Less than 2 weeks into the New Year, and already many resolutions have been broken, but as any good consultant or coach will tell you, a resolution is not a goal.
Consider this anecdote: “In 1953, researchers studying goal setting surveyed the graduating seniors from Yale University on their goals and aspirations for the future. They discovered only 3% of the graduating class had specific, written goals and objectives.
20 years later, when they tracked down the same graduates, the researchers were astounded by the results. They discovered that the same 3% who engaged in goal setting activity and had clearly written goals when they graduated in 1953 were more successful, and worth more in terms of wealth than the other 97% put together. The same 3% also tend to have better health and relationships than the other 97%.” (Guide to Self-Help Techniques)
FastCompany verified that the famous Yale Study of Goals is an Urban Legend. It’s unfortunate that it never actually happened, because it is such a inspiring story. But that doesn’t mean goal setting doesn’t work. As a compulsive goal setter and educator I encourage students to set goals. Their teachers, too.
From Zig Ziglar to Tony Robbins, all motivational gurus stress that successful a goal must have a several definite components. Most critical, a goal must be achievable, specific, and have a deadline. There are many sites that offer great information on goal setting. The Affluent Artist is especially good for anyone in creative fields.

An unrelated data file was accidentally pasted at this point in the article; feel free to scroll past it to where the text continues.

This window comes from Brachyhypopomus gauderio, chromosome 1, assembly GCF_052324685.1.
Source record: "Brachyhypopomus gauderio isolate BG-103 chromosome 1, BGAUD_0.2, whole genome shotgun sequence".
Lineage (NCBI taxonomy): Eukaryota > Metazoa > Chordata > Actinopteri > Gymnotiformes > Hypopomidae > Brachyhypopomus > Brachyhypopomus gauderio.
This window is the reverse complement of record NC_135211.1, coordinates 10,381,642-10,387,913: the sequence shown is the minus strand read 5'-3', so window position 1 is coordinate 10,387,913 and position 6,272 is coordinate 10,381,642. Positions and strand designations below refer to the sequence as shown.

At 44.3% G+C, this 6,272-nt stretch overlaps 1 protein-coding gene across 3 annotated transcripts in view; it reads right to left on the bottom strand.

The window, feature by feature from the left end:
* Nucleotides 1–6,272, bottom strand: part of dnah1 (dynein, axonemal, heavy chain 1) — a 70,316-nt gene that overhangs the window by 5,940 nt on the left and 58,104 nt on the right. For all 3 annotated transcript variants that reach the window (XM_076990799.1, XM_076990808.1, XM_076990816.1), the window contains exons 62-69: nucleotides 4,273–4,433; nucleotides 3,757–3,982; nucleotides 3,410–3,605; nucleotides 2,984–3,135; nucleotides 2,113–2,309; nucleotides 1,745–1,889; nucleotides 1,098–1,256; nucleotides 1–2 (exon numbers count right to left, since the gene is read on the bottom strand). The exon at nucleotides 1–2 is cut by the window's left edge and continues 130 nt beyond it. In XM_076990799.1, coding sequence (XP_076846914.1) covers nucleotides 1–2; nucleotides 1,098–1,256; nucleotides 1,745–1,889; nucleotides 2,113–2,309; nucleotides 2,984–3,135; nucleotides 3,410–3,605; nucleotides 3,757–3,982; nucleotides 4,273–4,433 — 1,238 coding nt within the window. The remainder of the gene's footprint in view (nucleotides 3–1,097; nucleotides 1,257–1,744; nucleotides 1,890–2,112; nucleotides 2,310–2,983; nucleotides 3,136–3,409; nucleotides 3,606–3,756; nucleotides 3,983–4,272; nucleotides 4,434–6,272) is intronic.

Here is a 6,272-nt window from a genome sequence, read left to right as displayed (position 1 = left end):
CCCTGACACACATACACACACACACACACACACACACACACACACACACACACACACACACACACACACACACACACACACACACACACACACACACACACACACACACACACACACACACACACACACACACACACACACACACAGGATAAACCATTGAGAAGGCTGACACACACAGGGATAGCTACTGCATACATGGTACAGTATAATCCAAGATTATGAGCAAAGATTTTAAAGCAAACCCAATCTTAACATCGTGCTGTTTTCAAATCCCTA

The first lecture I give to students in my Intro to Digital Design course is about the meaning of design. Looking at the definition of design, it means “intentional planning.” It has nothing to do with Macs or Adobe. It’s about the thought process behind something.
Because I have a nerdish interest in etymology, here is the definition of DESIGN (Oxford English Dictionary)
1 conceive and produce a design for.
2 plan or intend for a purpose.
— ORIGIN from Latin designare ‘mark out, designate’.
The Visual Thesaurus created this beautiful word map of the word DESIGN. In addition to creating these incredibly useful maps for only $20 a year (buy the software for $40) the images are beautifully designed, as is the elegant functionality of the interface itself. What more could a logophilactic designer want?
So here is the redundancy...
To be a designer is a to be a goal setter. Or at least someone who aspires to be a good designer must become a goal setter.